Consuming potassium rich foods brings to your body a number of important health benefits.
Potassium is a very important nutrient which serves to keep the electrolyte balance in your body as it should be. If you are persistently potassium deficient, you may develop various health problems, for example hypertension, fatigue, and irritability.
What’s really important to remember is that supplementing with potassium shouldn’t be your priority:
- there are plenty of food sources and natural foods you can consume for enriching your body with this important mineral.
- for faster and better nutrient assimilation, you can include these foods when you prepare your healthful juices and smoothies.
Besides, if you take potassium as a supplement, you may take too much of it, which would then lead to vomiting, nausea, or even heart problems.
Still, the recommended daily allowance is between 3,500 and 4,700 milligrams per day is not to be taken lightly. This recommendation is much lower for people with chronic kidney disease, who need less than 2000 mg per day.
Therefore, it is important to see what the natural foods rich in potassium are, and to include them in your meals.
Table of Contents
- 1 Avocado (1 medium avocado contains about 950 mg)
- 2 Spinach (1 cup cooked about 850 mg)
- 3 Sweet Potato (one medium sweet potato about 750 mg)
- 4 Prunes (half a cup about 600 mg)
- 5 Coconut Water (1 cup about 600 mg)
- 6 Brussels Sprouts (1 cup about 500 mg)
- 7 Winter Squash (1 cup contains about 400 mg )
- 8 Cantaloupe (1 cup contains about 500 mg)
- 9 Milk (1 cup contains about 500 mg)
- 10 Beet root (1 cup contains about 450 mg)
- 11 Tomatoes (1 cup contains about 420 mg)
- 12 Bananas (1 banana contains about 420 mg)
- 13 Dried Apricots (5 apricots about 410 mg)
- 14 Honeydew Melon (1 cup about 390 mg)
- 15 Yogurt (1 cup about 380 mg)
- 16 The Bottom Line
- 17 Related Posts
Avocado (1 medium avocado contains about 950 mg)
Avocados are hand down among the healthiest foods on planet Earth. Not surprisingly, they are also rich is potassium. If you were to eat 5 of them, which is way too much for an average person, you would reach the recommended daily allowance for this essential element.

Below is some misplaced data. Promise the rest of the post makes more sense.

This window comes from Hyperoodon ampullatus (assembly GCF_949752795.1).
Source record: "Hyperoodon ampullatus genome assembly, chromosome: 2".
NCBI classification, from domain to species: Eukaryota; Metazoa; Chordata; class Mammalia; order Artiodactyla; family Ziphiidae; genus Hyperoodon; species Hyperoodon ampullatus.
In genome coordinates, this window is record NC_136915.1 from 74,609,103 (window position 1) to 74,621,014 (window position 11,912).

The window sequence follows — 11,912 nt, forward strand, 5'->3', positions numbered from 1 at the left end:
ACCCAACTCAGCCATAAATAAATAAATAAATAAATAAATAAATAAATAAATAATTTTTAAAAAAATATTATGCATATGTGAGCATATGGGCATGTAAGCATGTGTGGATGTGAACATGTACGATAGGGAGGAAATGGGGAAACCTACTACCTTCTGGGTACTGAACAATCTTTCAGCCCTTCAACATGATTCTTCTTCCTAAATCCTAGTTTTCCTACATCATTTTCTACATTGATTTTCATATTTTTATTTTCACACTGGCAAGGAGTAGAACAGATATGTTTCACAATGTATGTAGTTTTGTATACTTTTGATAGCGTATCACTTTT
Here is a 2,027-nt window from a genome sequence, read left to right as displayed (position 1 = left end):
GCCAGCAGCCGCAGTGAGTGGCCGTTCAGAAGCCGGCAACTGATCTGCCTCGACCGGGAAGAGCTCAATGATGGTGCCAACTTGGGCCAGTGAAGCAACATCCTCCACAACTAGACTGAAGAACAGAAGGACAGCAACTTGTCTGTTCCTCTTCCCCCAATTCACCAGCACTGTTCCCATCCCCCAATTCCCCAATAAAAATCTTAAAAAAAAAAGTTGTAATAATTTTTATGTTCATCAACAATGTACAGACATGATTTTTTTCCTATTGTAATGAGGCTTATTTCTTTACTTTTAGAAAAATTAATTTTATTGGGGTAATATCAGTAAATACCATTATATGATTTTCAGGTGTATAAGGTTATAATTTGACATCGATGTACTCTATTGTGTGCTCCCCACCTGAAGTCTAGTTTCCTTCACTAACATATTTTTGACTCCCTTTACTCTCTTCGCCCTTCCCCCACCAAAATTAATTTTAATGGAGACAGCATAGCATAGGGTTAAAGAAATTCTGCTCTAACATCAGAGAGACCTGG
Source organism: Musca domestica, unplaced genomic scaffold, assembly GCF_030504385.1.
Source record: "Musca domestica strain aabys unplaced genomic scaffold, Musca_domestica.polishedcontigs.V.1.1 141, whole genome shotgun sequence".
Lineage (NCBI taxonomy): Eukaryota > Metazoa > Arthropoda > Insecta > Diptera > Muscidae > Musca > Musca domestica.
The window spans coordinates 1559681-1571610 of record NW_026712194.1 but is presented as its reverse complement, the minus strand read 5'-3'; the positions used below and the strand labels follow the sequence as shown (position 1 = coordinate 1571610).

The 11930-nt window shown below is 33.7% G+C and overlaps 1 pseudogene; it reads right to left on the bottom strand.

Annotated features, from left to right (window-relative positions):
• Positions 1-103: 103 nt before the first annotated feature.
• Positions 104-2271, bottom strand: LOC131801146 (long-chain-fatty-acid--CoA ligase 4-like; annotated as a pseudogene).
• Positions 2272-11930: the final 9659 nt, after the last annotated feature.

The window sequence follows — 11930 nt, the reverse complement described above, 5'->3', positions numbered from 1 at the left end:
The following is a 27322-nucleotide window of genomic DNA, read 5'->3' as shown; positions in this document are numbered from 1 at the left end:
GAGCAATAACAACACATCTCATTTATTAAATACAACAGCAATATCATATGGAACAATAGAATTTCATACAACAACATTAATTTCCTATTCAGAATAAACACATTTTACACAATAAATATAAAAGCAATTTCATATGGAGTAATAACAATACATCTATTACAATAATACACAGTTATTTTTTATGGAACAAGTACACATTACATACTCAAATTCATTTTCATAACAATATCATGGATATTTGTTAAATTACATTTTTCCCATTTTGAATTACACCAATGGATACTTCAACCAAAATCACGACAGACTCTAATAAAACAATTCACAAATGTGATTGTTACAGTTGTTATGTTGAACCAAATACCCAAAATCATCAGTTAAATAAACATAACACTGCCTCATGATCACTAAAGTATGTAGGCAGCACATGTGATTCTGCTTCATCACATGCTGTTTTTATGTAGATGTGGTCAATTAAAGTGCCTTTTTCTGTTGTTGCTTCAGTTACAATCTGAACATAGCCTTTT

Besides, Avocado has a lot of healthy fats, primarily in the form of saturated and mono-saturated fatty acids with a number of cardiovascular health benefits. In it, you can also find a lot of vitamin C, magnesium, vitamin B, and a lot of fiber.
If you stay on a low-carb diet, avocados will meet the nutritional needs of your body and the needs for a good energy source. And, it will help you lose weight.
Use avocados in place of mayo or other unhealthy spreads on sandwiches, wraps and for dipping. Satisfy your sweet tooth by combining an avocado with 2 teaspoons cocoa powder, 1 teaspoon honey and 1 teaspoon pure vanilla extract. Blend into a creamy mousse and enjoy a nutritious, delicious guilt-free dessert.
Spinach (1 cup cooked about 850 mg)
While raw spinach is not that high in potassium, cooked spinach really excels with an astonishing 850 mg of potassium per cup. You should know, however, that the trick is in the volume taken by raw vs cooked spinach.
When you cook spinach, it shrinks, which is why the potassium density is increased and you get more of it. In addition, cooking spinach will help you eliminate the harmful oxalates found in this veggie.
You may add some yogurt to it (also a potassium abundant food, see below), which will help with this oxalic acid problem as well. Don’t forget to throw the cooking water.
Besides potassium, this vegetable has a lot of vitamin A, vitamin K1, and folate. This is not to say that you can’t use raw spinach from time to time to prepare your favorite smoothies and green juices.
Sweet Potato (one medium sweet potato about 750 mg)
Although rich in carbs, Sweet Potato is good for you. Unlike ordinary potato or pasta, the type of starch contained in Sweet Potato will make your gut microbiom happy, which will translate into better immunity and general health. Not to mention, it is very nutritive, with almost 20 percent of your daily needs for potassium. It is also abundant in vitamin B and beta carboline (that is vitamin A).
Prunes (half a cup about 600 mg)
Prunes (prune juice) are great source of potassium. And they are delicious too. But, a word of caution: as with all dried fruits, prunes are rich in fructose. And you should go easy with this dangerous type of sugar. So if you are obese or have health issues, it is better to resort to other sources of potassium. If you disregard this problem, prunes are really nutrient rich food and may contribute to bone health.
Coconut Water (1 cup about 600 mg)